The Exorcist: Believer (Dec. 1 on Peacock)
After bringing in a modest $107.5 million at the worldwide box office this fall, David Gordon Green’s “Exorcist” revival “The Exorcist: Believer” arrives on Peacock this month to bring the scares to streaming before Christmas. The sequel follows Victor Fielding (Leslie Odom Jr.), a photographer trying to find answers after his daughter and her friend go missing, only to return possessed by evil forces a few days later. Fielding seeks help from Chris MacNeil (Ellen Burstyn), who experienced a similar possession 50 years earlier. The movie also stars Lidya Jewett, Olivia O’Neill, Jennifer Nettles, Norbert Leo Butz, Ann Dowd and others.
DC Universe Films (Dec. 1 on Netflix)
Netflix is getting a massive superhero upgrade this month with the arrival of the DC Universe on the streaming platform. New studio heads James Gunn and Peter Safran are currently developing a new DC Universe that will kick off with the 2025 theatrical release of “Superman: Legacy.” The current DC Universe as fans know it ends with the release of “Aquaman and the Lost Kingdom” this month. You can catch up on the universe, which was originally shepherded by Zack Snyder, by streaming the following on Netflix: “Man of Steel” (2013), “Batman v. Superman: Dawn of Justice” (2016), “Suicide Squad” (2016), “Wonder Woman” (2017), “Justice League” (2017), “Birds of Prey” (2020), “Wonder Woman: 1984” (2020) and “The Suicide Squad” (2021).
The Super Mario Bros. Movie (Dec. 3 on Netflix)
Universal and Illumination’s “The Super Mario Bros. Movie” was the first box office sensation of 2023, grossing $1.3 billion worldwide. The film features the voices of Chris Pratt, Charlie Day, Jack Black and Anya-Taylor Joy and follows Mario as he ventures into the Mushroom Kingdom and other worlds on a mission to save his brother, Luigi. After making its streaming debut on Peacock in August, the film is now set to premiere on Netflix this month.
Variety critic Owen Gleiberman named the film a Critic’s Pick, writing, “It’s the rare video game movie that gives you a prankish video-game buzz…The film takes full advantage of the sculptural liquid zap of the computer-animation medium. Yet it also has a fairy-tale story that’s good enough to get you onto its wavelength.”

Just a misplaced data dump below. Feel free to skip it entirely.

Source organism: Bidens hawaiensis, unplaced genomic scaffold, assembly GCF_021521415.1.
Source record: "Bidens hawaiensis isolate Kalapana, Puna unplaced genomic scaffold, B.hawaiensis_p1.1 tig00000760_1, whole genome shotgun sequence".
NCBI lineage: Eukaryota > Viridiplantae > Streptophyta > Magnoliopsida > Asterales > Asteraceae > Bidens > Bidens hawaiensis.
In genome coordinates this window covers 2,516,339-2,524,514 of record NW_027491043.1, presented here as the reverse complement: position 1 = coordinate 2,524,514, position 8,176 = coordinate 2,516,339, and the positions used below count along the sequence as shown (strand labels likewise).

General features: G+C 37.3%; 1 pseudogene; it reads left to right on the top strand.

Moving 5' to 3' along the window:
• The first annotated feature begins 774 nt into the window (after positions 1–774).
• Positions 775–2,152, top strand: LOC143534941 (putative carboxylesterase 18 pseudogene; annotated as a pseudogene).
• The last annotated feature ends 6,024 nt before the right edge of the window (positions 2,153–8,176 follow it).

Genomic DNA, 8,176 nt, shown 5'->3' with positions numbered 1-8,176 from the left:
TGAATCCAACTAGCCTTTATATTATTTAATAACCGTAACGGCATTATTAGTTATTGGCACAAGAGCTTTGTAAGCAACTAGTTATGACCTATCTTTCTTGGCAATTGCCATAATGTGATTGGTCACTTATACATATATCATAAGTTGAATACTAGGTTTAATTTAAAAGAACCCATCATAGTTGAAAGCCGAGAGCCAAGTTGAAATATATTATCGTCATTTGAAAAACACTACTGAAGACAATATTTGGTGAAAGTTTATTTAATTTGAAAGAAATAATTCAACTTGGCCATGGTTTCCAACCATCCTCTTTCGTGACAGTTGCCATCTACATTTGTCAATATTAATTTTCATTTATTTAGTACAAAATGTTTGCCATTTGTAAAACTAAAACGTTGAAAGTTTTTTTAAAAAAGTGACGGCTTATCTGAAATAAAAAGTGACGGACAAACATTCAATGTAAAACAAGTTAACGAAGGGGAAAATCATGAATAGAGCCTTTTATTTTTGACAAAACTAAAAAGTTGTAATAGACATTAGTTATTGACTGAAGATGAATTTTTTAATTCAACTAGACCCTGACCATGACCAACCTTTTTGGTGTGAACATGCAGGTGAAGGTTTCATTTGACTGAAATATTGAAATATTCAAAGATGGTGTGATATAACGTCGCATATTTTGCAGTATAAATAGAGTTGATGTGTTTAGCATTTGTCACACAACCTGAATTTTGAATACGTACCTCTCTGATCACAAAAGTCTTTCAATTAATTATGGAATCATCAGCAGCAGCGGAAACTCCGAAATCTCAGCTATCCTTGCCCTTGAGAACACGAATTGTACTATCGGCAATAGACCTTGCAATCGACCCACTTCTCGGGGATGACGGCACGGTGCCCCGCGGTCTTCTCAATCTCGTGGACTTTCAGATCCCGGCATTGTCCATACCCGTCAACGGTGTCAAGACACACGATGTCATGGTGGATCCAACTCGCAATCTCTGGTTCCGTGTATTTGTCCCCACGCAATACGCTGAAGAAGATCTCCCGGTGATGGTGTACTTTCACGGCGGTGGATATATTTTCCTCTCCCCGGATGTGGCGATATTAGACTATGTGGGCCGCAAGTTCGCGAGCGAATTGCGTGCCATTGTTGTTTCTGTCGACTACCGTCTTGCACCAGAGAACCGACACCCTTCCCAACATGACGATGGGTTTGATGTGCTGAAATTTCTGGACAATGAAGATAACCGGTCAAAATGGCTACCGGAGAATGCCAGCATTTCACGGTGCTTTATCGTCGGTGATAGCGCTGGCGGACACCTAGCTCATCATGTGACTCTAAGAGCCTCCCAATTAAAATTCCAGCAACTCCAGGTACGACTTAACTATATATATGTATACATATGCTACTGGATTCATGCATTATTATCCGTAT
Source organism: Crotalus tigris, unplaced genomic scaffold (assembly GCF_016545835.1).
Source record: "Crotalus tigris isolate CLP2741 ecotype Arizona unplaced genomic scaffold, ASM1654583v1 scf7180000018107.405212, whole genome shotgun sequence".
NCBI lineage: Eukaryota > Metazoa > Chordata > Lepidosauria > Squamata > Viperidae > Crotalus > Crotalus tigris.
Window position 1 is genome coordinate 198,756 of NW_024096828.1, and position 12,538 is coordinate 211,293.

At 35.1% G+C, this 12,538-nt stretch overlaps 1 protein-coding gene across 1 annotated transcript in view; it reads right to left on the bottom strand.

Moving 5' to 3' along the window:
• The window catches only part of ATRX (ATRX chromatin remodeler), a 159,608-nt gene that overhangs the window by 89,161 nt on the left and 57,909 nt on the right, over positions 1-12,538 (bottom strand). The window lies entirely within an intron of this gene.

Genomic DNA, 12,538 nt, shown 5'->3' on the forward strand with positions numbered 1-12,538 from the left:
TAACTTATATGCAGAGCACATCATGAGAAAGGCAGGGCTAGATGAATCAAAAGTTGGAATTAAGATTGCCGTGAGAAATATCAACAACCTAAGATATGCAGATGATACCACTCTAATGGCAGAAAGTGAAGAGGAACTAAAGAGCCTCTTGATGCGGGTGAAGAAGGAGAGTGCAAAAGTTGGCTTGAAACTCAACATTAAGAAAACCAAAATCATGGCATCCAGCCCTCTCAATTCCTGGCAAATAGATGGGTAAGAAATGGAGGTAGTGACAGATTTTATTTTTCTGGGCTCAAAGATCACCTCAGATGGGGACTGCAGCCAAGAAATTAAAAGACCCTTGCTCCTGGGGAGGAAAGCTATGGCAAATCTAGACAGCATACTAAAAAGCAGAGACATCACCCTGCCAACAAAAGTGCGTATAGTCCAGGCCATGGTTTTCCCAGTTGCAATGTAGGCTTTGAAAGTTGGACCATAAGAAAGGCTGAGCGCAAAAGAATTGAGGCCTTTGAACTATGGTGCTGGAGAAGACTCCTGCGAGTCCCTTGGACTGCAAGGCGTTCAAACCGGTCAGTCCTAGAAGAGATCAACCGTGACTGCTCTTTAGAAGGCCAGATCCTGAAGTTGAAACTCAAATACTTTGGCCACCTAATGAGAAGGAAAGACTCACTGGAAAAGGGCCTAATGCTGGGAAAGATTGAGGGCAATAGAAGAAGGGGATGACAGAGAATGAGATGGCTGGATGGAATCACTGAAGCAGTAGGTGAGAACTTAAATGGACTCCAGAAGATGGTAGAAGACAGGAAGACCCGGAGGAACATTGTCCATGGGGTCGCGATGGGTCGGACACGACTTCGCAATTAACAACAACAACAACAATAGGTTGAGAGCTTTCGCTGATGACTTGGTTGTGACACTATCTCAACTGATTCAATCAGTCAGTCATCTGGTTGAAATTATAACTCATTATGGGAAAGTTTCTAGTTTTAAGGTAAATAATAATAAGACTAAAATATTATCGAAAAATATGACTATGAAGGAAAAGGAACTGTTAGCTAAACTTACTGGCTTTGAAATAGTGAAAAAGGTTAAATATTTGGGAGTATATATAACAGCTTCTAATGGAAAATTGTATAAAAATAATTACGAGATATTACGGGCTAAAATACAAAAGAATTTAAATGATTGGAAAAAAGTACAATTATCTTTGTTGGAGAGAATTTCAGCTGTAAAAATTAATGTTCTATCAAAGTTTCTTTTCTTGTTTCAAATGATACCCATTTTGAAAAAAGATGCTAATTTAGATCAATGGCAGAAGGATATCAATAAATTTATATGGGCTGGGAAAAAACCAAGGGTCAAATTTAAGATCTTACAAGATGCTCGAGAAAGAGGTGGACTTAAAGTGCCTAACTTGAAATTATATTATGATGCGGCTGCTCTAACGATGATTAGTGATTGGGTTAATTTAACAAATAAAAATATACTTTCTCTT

Leave the World Behind (Dec. 8 on Netflix)
Netflix’s upcoming disaster movie “Leave the World Behind,” based on the 2020 novel of the same name by Rumaan Alam, marks the first fictional movie from Barack and Michelle Obama’s Higher Ground Productions company. Barack included the novel on his 2021 summer reading list and was personally invested in perfecting the film adaptation, so much so that he sent script notes to writer-director Sam Esmail (best known as the creator of “Mr. Robot” and “Homecoming”). The film stars Julia Roberts and Ethan Hawke as a couple vacationing in Long Island when a world-threatening disaster takes place. Mahershala Ali plays the owner of the home the couple is renting. The owner shows up seeking refuge from the disaster with his daughter (Myha’la Herrold), forcing the two families to trust each other as the world potentially comes to an end. Variety’s Peter Debruge called the film an “intriguing use-your-imagination thriller” in his review.
Cany Cane Lane (Dec. 1 on Prime Video)
Eddie Murphy is launching Prime Video’s Christmas movie season with the original comedy “Candy Cane Lane.” Directed by Reginald Hudlin, the film stars Murphy as a father who is determined to win his neighborhood’s annual Christmas home decoration contest. He unintentionally strikes a deal with an elf (Jillian Bell) to improve his odds of winning, and chaos ensues as the elf casts a spell that brings to life the 12 Days of Christmas. The screenplay is written by Kelly Younger and inspired by his childhood experiences on Candy Cane Lane in El Segundo. The movie also stars Tracee Ellis Ross, Thaddeus J. Mixson, Ken Marino, Nick Offerman, Robin Thede, Chris Redd, Genneya Walton, Madison Thomas, D.C. Young Fly, Anjelah Johnson-Reyes and Nancy Lenehan.
Chicken Run: Dawn of the Nugget (Dec. 15 on Netflix)
The long-awaited sequel to the 2000 stop-motion animated comedy “Chicken Run” is finally premiering this month on Netflix. Featuring an all-new voice cast, “Chicken Run: Dawn of the Nugget” follows Ginger (Thandiwe Newton) as she sets up a peaceful sanctuary far from the human world after escaping from the evil Tweedy farm. With the hatching of Molly (Bella Ramsey), Ginger and her mate Rocky (Zachary Levi) seem to have their happily ever after, but outside their peaceful world a new and terrible threat emerges that threatens chicken-kind. Aardman Animations’ first feature, the original “Chicken Run” grossed over $225 million at the box office to become the highest-grossing stop-motion animated film of all time. Variety’s Peter Debruge called the sequel “a delightful, decades-later return to the English toon studio’s stop-motion roots.”